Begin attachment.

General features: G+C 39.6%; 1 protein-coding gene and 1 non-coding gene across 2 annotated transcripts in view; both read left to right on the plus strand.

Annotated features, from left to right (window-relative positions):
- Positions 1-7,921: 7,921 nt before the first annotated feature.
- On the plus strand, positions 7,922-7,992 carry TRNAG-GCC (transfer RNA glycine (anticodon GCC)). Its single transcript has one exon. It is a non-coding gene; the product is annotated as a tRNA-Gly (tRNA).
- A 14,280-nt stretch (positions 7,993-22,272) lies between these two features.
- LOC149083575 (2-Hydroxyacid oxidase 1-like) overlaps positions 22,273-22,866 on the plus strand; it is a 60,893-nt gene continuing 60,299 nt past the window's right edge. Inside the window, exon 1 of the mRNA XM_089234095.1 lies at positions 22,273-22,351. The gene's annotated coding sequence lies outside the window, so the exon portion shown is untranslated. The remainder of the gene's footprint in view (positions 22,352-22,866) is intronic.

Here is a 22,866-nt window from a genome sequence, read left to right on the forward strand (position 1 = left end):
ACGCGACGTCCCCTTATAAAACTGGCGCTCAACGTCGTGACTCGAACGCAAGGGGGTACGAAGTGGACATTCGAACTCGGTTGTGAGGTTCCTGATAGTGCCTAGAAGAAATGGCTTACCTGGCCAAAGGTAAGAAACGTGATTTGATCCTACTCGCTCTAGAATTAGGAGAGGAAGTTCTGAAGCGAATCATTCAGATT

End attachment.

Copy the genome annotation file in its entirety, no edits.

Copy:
General features: G+C 39.6%; 1 protein-coding gene and 1 non-coding gene across 2 annotated transcripts in view; both read left to right on the plus strand.

Annotated features, from left to right (window-relative positions):
- Positions 1-7,921: 7,921 nt before the first annotated feature.
- On the plus strand, positions 7,922-7,992 carry TRNAG-GCC (transfer RNA glycine (anticodon GCC)). Its single transcript has one exon. It is a non-coding gene; the product is annotated as a tRNA-Gly (tRNA).
- A 14,280-nt stretch (positions 7,993-22,272) lies between these two features.
- LOC149083575 (2-Hydroxyacid oxidase 1-like) overlaps positions 22,273-22,866 on the plus strand; it is a 60,893-nt gene continuing 60,299 nt past the window's right edge. Inside the window, exon 1 of the mRNA XM_089234095.1 lies at positions 22,273-22,351. The gene's annotated coding sequence lies outside the window, so the exon portion shown is untranslated. The remainder of the gene's footprint in view (positions 22,352-22,866) is intronic.

Here is a 22,866-nt window from a genome sequence, read left to right on the forward strand (position 1 = left end):
ACGCGACGTCCCCTTATAAAACTGGCGCTCAACGTCGTGACTCGAACGCAAGGGGGTACGAAGTGGACATTCGAACTCGGTTGTGAGGTTCCTGATAGTGCCTAGAAGAAATGGCTTACCTGGCCAAAGGTAAGAAACGTGATTTGATCCTACTCGCTCTAGAATTAGGAGAGGAAGTTCTGAAGCGAATCATTCAGATT